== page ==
The uprisings in Egypt are just the latest in a slew of strategic shocks the US has found itself reacting to, rather than predicting. But these hazards are observable, and the US must better consider game-changing crises in advance.
Failure of imagination strikes again. From a national security perspective, the political contagion sweeping across the Middle East has an air of déjà vu to it. Haven’t we been here before? More than a few times. In a decade punctuated by serial strategic shocks that included 9/11, the Iraq and Afghan insurgencies, and the global financial meltdown – the United States is yet again caught flat-footed by a seismic challenge to the status quo. This is all occurring as if disintegration of the Soviet bloc 20 years ago wasn’t enough to energize a more systematic US government approach to asking “What if?”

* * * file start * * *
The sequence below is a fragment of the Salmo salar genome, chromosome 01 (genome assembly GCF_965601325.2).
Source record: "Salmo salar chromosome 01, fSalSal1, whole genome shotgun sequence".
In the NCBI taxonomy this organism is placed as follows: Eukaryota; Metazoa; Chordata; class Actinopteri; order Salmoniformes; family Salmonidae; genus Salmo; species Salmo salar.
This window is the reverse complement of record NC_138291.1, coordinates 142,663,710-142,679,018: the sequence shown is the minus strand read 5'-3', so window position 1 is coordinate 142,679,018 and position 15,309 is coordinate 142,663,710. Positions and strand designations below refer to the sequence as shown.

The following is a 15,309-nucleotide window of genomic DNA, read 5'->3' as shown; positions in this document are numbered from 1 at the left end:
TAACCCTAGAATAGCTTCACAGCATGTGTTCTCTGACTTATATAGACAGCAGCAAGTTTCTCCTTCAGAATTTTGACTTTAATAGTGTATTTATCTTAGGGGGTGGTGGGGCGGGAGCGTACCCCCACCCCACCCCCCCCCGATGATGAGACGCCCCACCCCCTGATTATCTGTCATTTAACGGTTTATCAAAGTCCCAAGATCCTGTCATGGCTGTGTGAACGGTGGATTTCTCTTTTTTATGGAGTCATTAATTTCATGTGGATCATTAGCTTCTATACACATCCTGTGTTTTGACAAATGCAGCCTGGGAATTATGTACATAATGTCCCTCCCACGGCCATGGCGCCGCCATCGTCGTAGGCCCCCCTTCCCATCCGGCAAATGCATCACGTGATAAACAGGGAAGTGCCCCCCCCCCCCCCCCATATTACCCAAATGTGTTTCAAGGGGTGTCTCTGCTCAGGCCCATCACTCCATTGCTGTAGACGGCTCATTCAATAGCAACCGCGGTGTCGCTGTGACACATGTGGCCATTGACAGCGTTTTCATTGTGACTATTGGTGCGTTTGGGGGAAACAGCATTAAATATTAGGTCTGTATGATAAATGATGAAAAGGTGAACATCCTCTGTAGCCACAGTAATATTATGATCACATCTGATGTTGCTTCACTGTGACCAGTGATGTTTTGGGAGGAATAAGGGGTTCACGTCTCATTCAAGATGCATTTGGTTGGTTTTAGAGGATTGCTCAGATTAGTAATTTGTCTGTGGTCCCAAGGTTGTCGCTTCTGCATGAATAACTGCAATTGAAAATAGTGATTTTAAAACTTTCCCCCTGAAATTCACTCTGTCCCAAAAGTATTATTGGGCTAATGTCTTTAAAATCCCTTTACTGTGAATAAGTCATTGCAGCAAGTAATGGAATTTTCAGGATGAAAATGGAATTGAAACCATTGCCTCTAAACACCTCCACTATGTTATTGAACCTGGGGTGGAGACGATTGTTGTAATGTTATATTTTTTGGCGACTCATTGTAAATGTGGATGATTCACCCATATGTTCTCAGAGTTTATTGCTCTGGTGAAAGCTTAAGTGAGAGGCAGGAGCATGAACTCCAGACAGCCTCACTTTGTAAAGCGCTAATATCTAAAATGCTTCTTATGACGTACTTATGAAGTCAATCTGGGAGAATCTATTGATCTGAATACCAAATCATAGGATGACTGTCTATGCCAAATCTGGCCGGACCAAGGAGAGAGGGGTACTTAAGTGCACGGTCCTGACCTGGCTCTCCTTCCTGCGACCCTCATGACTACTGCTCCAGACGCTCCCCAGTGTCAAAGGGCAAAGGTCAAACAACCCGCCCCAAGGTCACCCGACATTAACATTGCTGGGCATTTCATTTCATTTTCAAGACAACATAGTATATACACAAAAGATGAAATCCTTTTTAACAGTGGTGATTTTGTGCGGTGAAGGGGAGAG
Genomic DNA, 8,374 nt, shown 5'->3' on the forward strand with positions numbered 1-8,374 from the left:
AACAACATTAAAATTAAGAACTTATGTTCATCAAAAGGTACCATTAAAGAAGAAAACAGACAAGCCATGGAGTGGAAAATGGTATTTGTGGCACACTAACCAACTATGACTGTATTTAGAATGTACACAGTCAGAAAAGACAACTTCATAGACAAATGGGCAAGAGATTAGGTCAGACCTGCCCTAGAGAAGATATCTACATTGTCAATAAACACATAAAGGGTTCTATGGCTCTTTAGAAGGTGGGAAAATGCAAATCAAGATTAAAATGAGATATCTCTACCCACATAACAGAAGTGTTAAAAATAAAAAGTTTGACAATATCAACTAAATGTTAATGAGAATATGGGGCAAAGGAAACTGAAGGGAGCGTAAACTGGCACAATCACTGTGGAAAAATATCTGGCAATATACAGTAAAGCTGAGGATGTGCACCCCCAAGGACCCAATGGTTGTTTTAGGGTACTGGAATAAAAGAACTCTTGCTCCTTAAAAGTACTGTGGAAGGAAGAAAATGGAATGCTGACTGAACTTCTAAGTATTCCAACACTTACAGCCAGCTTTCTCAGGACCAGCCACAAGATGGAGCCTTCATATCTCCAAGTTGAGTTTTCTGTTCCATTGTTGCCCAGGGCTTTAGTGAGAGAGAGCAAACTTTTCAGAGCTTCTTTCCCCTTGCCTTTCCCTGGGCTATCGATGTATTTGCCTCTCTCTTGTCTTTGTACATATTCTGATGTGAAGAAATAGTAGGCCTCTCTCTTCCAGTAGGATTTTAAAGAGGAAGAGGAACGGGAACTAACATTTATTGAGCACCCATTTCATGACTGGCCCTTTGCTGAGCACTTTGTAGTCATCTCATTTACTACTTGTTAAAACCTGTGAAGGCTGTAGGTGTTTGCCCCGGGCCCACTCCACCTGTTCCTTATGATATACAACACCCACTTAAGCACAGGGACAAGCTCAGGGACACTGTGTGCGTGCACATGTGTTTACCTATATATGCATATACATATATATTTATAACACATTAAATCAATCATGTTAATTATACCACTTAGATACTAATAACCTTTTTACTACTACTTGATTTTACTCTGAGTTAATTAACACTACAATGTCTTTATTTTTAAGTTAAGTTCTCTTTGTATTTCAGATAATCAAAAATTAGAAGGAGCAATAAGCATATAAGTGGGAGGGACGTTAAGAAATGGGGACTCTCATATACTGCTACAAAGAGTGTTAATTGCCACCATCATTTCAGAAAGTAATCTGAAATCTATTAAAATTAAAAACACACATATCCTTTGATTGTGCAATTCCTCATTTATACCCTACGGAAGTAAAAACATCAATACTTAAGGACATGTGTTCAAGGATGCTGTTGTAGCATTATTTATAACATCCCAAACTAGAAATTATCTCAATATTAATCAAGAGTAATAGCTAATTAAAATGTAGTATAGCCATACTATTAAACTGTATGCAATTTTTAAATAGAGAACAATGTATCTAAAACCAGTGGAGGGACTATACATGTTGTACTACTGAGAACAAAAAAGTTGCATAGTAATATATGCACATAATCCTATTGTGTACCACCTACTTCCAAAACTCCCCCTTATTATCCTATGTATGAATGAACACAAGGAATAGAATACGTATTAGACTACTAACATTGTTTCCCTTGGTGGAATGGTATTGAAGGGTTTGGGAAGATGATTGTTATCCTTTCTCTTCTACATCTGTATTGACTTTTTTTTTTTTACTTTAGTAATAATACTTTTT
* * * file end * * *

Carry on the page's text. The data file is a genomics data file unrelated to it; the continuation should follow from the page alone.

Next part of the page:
Unfortunately, failed imagination alone isn’t the culprit. Politics and political sensitivities stifle reasoned and imaginative appraisal of all possible strategic shocks as well. Often when prudent planning for very real worst-case conditions is raised as an option, a range of obstacles are thrown up by well-meaning stakeholders inside the bureaucracy. The most common among them: “If this gets out, we might offend country X, make others believe we intend or hope that X happens, or believe with some certainty that X will occur and that we are preparing for it.”
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